Brands are jumping the Facebook ship
Businesses and marketing professionals are feeling as apathetic about Facebook as we all are. Kissmetrics blogged how successful sites like Copyblogger, Forbes, Gizmodo, etc., are deleting their Facebook pages and are informing other businesses why they should do the same. They’re not alone. The main reason cited is because they felt they were no longer getting value from it.
Hoards of other websites are jumping off the Facebook cliff as well. In fact, some of these businesses declared that Facebook was actually hurting their business. Kissmetrics provides a comprehensive list of reasons why marketing experts think you should want to leave Facebook, some of them being: “Twitter is better.” “Facebook punishes organic posts and non-paid content.” “Facebook limits the amount of genuine interaction that your audience can have with you.”
Facebook is limited
Those are indeed sound reasons why you might be feeling a little Facebook fatigue. You’ve most likely reflected on a few or even all of the points listed during your time marketing your business on Facebook.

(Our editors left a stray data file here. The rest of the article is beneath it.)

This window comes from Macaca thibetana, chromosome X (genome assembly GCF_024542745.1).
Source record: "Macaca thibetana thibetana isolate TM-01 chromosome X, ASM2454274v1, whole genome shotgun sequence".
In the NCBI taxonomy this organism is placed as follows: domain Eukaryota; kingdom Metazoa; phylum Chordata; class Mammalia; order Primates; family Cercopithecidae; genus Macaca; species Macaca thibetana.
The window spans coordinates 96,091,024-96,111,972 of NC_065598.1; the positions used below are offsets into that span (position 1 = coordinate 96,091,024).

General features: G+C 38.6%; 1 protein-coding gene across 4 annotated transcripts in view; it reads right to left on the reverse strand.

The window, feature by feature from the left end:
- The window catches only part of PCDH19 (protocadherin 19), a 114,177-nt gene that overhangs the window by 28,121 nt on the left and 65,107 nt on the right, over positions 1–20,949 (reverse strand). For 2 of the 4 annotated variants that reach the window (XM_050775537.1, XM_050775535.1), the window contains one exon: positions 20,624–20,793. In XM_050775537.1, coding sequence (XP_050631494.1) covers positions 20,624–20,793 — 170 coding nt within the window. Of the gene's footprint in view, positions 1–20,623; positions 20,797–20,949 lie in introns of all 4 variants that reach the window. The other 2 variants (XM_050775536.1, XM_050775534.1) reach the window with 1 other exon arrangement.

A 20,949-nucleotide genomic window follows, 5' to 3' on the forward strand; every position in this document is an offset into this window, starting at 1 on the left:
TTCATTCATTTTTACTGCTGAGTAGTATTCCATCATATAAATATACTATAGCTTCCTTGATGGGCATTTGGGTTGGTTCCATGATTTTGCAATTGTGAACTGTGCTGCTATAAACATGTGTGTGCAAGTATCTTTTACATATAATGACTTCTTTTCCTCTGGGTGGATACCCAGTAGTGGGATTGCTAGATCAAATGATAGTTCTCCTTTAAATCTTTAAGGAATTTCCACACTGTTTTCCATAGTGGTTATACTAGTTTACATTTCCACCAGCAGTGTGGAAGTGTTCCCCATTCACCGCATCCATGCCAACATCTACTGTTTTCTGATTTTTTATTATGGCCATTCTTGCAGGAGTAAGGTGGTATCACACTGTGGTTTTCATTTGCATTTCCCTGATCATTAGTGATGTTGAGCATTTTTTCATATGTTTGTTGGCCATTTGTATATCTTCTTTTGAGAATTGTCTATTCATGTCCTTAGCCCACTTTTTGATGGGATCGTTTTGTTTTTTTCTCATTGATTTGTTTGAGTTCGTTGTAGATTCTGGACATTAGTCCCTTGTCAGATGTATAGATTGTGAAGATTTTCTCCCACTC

As someone who “likes” businesses on Facebook, even I’ve noticed how Facebook limits interaction between me and the business pages that I’ve “liked.” This seems unfair because businesses have worked hard to gain their audience and then Facebook decides they don’t get to engage them how they want.
Some of the points listed seem like a stretch though
For instance, “Facebook fans are worthless” and “Facebook is an unprofessional environment for sophisticated businesses.” Really? I don’t know if I can get behind such a negative outlook.
Facebook has its fair share of obnoxious trolls spewing opinions that no one cares about, but saying your “Facebook fans are worthless” is actually kind of a troll thing to say.
So, should you delete your Facebook?
Think this through before jumping. Just because popular sites like Forbes and Copyblogger aren’t getting a return doesn’t mean you aren’t or shouldn’t try to. Kissmetrics thinks these other websites are being a little hasty in their decision to ditch Facebook and that it still has value.
It might not be the most ideal place for your customers to be, but you can’t ignore that a large audience is all in one place (1.44 billion, to be exact) and you absolutely have the ability to reach them there.
Sure, Facebook can be difficult to work with and now might be a good time to reevaluate your social media marketing efforts on the various platforms you’re using, but maybe pass on deleting your Facebook for now. Here’s to hoping popular sites leaving Facebook might affect some changes in how Facebook works for businesses.